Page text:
USA – The working group established in 2014 to conduct an informal dialogue between the Pontifical Council for the Promotion of Christian Unity (PCPCU) and the International Lutheran Council (ILC) completed its task during a final session held September 23-26. 2019 on the campus of Concordia Theological Seminary in Fort Wayne, Indiana.
Taking part from the Roman Catholic Church were Dr. Josef Freitag (Lantershofen, Germany), Dr. Wolfgang Thönissen (Paderborn, Germany), Dr. Burkhard Neumann (Paderborn), and Fr. Augustinus Sander O.S.B. (who has recently moved from Germany to Rome). Taking part on behalf of the churches of the ILC were Dr. Werner Klän (Lübeck, Germany), Dr. Gerson Linden (São Leopoldo, Brazil), Dr. John Stephenson (St. Catharines, Ontario, Canada), and Dr. Roland Ziegler (Fort Wayne, Indiana). In addition, the chairman of the ILC, Bishop Hans-Jörg Voigt (Hanover, Germany) of Germany’s Independent Evangelical Lutheran, attended the sessions in a guest capacity.
The Fort Wayne meeting followed previous gatherings at the Lutheran Theological Seminary in Oberursel in 2015, the Augustinian Monastery in Erfurt in 2016, the Johann-Adam-Möhler Institute in Paderborn in 2016, and the Guesthouse of the Mission of Lutheran Churches (Bleckmar Mission) in 2018.
An open and friendly atmosphere marked the final session, which discussed the topics of the umbrella norms of Scripture, tradition, and confession; the sacrificial dimension of the Eucharist; the doctrine of justification; and the understanding of ministerial office and ordination. The last-named topic proved so complex as to defy coming to a conclusion, with the result that further work is contemplated in this area.
The results of the conversations will shortly be summarised in a common report to be presented to both the PCPCU and the ILC, which will then consult among themselves and with each other on the best way to pursue further contacts on the basis of what has already been achieved.
Third Meeting of the Informal Dialogue Group between the International Lutheran Council and the Pontifical Council for Promoting Christian Unity
GERMANY – On October 14-15, the Informal Dialogue Group between the International Lutheran Council (ILC) and the Pontifical Council for Promoting Christian Unity met. This time the gathering took place at the Johann-Adam-Möhler-Institute for Ecumenism in Paderborn, Germany. Delegates on the ILC side were Rev. Dr. Albert Colver III (St. Louis, Missouri), Prof. Dr. Werner Klän (Oberursel, Germany), Prof. Dr. Roland Ziegler (Ft. Wayne, Indiana), Prof. Dr. Gerson Linden (São Leopoldo, Brazil), and—standing in for Prof. Dr. John Stephenson—Prof. Dr. Thomas Winger (St. Catharines, Canada). On the Roman Catholic side were Prof. Dr. Josef Freitag (Lantershofen, Germany), Prof. Dr. Grant Kaplan (St. Louis, Missouri), PD Dr. Burkhard Neumann (Paderborn, Germany), Father Dr. Augustinus Sander (Maria Laach, Germany), and Prof. Dr. Wolfgang Thönissen (Paderborn, Germany).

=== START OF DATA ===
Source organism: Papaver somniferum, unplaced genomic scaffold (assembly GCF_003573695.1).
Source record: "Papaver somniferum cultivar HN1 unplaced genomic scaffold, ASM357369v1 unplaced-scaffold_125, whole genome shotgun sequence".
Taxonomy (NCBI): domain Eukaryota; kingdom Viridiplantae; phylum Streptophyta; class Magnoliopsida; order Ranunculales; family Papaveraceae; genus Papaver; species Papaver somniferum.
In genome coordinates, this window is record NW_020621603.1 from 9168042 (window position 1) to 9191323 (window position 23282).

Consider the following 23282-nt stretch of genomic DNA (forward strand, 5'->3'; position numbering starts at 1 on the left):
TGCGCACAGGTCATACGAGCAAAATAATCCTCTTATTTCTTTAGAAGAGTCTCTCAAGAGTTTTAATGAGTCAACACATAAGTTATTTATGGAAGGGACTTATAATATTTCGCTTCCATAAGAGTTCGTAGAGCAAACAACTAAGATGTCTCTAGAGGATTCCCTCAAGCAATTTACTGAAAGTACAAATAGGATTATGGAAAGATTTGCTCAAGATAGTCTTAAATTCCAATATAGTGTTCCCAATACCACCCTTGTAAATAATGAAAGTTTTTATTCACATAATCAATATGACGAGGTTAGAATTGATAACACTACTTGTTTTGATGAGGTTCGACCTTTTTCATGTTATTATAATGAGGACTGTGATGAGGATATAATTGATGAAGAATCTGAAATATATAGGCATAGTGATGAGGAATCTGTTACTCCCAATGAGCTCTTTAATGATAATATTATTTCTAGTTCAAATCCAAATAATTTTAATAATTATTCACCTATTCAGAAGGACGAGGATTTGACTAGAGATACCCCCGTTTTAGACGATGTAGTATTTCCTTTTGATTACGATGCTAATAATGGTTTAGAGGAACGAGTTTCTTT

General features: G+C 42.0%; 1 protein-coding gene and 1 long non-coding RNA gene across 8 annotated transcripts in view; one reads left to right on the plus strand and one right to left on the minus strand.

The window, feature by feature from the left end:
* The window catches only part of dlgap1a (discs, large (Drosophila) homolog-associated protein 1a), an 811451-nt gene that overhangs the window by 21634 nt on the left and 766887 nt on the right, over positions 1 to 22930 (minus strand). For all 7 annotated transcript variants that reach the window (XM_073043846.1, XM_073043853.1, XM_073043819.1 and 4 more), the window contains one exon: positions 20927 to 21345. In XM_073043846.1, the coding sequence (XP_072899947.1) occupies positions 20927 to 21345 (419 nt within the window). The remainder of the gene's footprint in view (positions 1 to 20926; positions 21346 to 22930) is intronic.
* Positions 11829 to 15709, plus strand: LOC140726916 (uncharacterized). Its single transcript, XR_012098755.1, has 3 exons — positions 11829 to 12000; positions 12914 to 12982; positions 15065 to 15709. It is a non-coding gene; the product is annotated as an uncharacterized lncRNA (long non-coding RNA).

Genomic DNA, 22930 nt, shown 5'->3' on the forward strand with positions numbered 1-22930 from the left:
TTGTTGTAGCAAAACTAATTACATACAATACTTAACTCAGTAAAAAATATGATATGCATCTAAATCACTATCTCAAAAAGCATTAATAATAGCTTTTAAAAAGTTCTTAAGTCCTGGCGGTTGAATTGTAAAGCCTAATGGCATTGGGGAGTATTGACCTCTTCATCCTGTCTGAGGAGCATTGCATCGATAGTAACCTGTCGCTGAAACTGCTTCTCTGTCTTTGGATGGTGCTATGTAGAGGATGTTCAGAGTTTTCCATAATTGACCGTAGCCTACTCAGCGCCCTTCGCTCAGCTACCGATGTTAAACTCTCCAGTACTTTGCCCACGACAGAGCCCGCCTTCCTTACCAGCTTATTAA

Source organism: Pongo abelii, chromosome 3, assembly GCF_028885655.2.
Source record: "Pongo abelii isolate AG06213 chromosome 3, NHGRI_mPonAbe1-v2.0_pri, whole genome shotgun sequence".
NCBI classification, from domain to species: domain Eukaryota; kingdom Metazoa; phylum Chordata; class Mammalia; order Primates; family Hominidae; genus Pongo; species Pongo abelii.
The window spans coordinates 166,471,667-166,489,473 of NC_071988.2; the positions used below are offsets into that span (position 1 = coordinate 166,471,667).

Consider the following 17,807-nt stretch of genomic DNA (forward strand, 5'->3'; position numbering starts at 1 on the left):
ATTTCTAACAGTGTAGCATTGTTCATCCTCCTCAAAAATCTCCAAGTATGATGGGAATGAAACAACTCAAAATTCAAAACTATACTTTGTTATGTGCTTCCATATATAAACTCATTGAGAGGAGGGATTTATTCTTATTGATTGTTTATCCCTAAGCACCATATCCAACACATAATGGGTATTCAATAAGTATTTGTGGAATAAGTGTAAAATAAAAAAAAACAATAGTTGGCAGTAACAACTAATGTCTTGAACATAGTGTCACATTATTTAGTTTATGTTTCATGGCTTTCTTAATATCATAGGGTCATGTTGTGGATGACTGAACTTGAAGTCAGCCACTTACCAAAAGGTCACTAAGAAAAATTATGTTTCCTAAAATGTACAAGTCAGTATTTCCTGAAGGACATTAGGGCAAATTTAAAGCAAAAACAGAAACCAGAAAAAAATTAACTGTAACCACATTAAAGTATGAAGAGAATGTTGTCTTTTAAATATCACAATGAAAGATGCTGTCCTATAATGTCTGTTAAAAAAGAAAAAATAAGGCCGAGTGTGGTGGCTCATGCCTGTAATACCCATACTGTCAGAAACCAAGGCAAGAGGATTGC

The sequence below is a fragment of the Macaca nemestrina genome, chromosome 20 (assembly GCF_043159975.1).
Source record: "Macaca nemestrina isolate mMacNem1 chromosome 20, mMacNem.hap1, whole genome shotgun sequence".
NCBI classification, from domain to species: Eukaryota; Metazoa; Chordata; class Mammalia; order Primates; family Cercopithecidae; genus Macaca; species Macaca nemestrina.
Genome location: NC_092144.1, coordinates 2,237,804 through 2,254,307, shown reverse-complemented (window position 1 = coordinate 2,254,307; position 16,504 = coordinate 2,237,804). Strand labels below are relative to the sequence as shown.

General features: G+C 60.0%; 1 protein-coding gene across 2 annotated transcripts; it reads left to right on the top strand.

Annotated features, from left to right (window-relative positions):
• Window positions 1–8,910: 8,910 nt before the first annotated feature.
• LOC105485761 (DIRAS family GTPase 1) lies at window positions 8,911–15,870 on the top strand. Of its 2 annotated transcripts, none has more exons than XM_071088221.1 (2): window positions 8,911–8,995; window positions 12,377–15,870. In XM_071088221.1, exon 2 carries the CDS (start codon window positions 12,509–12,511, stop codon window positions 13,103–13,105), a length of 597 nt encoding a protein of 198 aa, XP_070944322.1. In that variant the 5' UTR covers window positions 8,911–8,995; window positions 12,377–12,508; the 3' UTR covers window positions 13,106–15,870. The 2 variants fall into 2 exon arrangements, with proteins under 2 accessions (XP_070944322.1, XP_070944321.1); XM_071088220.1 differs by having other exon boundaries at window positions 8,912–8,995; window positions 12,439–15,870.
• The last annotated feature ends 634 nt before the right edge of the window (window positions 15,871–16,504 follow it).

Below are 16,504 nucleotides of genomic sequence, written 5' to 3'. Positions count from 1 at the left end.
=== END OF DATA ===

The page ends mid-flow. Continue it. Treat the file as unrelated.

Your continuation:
The conversations centered on the Lutheran perception of the Roman Catholic liturgy. They focused particularly on the Roman Catholic understanding of the presence of Christ’s sacrifice and the sacrifice of the Church in the Lord’s Supper. It became apparent that there were different ways of thinking—not only between Lutheran and Roman Catholic approaches to the topic, but also in the various Roman Catholic Eucharistic prayers themselves. The debate centered in particular on the problem whether and to what extent the Church might play a distinct, or “active”, role in the performance of the liturgy.
The next meeting is scheduled for June 2017 in St. Louis, Missouri. In preparing for this meeting, cross-confessional pairings were formed. They are meant to engage with the following topics: the understanding of co-operation of the Church (“synergeia”) and sacrifice; the theological understanding of “time”, that is to say the relationship between the history of salvation and the “event” of salvation, or the issue of the realization of salvation in the liturgy; the understanding of sacrifice against the background of article 24 of the Augsburg Confession and its Apology, and in The Examination of the Council of Trent by Martin Chemnitz, looking also at the document “The Eucharist” (1978); and questions concerning the office of the ministry and ordination. Moreover, they plan to identify and describe areas of major agreement between the Roman Catholic Church and the churches in the International Lutheran Council. The resulting texts will serve to steer the further debates in the year to come, and secure the results of this informal dialogue.